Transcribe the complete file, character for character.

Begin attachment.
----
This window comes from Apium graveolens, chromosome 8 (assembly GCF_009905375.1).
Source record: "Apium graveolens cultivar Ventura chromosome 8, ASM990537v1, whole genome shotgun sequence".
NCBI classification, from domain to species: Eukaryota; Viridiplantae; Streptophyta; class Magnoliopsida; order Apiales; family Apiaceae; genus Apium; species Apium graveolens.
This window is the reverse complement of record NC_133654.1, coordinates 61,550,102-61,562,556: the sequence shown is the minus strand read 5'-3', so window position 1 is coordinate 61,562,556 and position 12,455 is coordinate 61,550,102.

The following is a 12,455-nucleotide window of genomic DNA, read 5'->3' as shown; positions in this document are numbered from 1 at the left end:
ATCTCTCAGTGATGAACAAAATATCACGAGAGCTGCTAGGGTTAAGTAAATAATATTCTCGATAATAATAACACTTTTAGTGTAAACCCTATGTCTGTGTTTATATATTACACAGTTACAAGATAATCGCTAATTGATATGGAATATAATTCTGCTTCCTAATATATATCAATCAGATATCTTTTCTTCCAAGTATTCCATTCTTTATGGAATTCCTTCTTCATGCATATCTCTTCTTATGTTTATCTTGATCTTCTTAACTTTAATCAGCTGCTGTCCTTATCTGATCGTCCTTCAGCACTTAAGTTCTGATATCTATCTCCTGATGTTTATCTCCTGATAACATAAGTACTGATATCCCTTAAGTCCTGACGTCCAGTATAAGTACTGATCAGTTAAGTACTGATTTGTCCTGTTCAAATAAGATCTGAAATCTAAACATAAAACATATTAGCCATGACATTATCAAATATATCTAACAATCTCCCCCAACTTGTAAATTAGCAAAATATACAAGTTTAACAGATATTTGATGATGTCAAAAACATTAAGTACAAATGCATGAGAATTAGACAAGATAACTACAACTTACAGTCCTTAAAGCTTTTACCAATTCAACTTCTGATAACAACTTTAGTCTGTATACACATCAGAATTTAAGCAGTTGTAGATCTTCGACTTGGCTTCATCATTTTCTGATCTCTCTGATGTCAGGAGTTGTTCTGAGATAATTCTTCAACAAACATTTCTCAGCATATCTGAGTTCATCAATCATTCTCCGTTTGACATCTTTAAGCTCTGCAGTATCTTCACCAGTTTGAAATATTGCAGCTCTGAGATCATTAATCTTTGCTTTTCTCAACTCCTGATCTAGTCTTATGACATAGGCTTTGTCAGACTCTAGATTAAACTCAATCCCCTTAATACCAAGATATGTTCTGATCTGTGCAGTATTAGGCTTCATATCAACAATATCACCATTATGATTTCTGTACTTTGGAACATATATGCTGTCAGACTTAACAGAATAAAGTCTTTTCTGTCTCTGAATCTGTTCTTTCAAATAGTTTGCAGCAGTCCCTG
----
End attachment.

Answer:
This window comes from Apium graveolens, chromosome 8 (assembly GCF_009905375.1).
Source record: "Apium graveolens cultivar Ventura chromosome 8, ASM990537v1, whole genome shotgun sequence".
NCBI classification, from domain to species: Eukaryota; Viridiplantae; Streptophyta; class Magnoliopsida; order Apiales; family Apiaceae; genus Apium; species Apium graveolens.
This window is the reverse complement of record NC_133654.1, coordinates 61,550,102-61,562,556: the sequence shown is the minus strand read 5'-3', so window position 1 is coordinate 61,562,556 and position 12,455 is coordinate 61,550,102.

The following is a 12,455-nucleotide window of genomic DNA, read 5'->3' as shown; positions in this document are numbered from 1 at the left end:
ATCTCTCAGTGATGAACAAAATATCACGAGAGCTGCTAGGGTTAAGTAAATAATATTCTCGATAATAATAACACTTTTAGTGTAAACCCTATGTCTGTGTTTATATATTACACAGTTACAAGATAATCGCTAATTGATATGGAATATAATTCTGCTTCCTAATATATATCAATCAGATATCTTTTCTTCCAAGTATTCCATTCTTTATGGAATTCCTTCTTCATGCATATCTCTTCTTATGTTTATCTTGATCTTCTTAACTTTAATCAGCTGCTGTCCTTATCTGATCGTCCTTCAGCACTTAAGTTCTGATATCTATCTCCTGATGTTTATCTCCTGATAACATAAGTACTGATATCCCTTAAGTCCTGACGTCCAGTATAAGTACTGATCAGTTAAGTACTGATTTGTCCTGTTCAAATAAGATCTGAAATCTAAACATAAAACATATTAGCCATGACATTATCAAATATATCTAACAATCTCCCCCAACTTGTAAATTAGCAAAATATACAAGTTTAACAGATATTTGATGATGTCAAAAACATTAAGTACAAATGCATGAGAATTAGACAAGATAACTACAACTTACAGTCCTTAAAGCTTTTACCAATTCAACTTCTGATAACAACTTTAGTCTGTATACACATCAGAATTTAAGCAGTTGTAGATCTTCGACTTGGCTTCATCATTTTCTGATCTCTCTGATGTCAGGAGTTGTTCTGAGATAATTCTTCAACAAACATTTCTCAGCATATCTGAGTTCATCAATCATTCTCCGTTTGACATCTTTAAGCTCTGCAGTATCTTCACCAGTTTGAAATATTGCAGCTCTGAGATCATTAATCTTTGCTTTTCTCAACTCCTGATCTAGTCTTATGACATAGGCTTTGTCAGACTCTAGATTAAACTCAATCCCCTTAATACCAAGATATGTTCTGATCTGTGCAGTATTAGGCTTCATATCAACAATATCACCATTATGATTTCTGTACTTTGGAACATATATGCTGTCAGACTTAACAGAATAAAGTCTTTTCTGTCTCTGAATCTGTTCTTTCAAATAGTTTGCAGCAGTCCCTG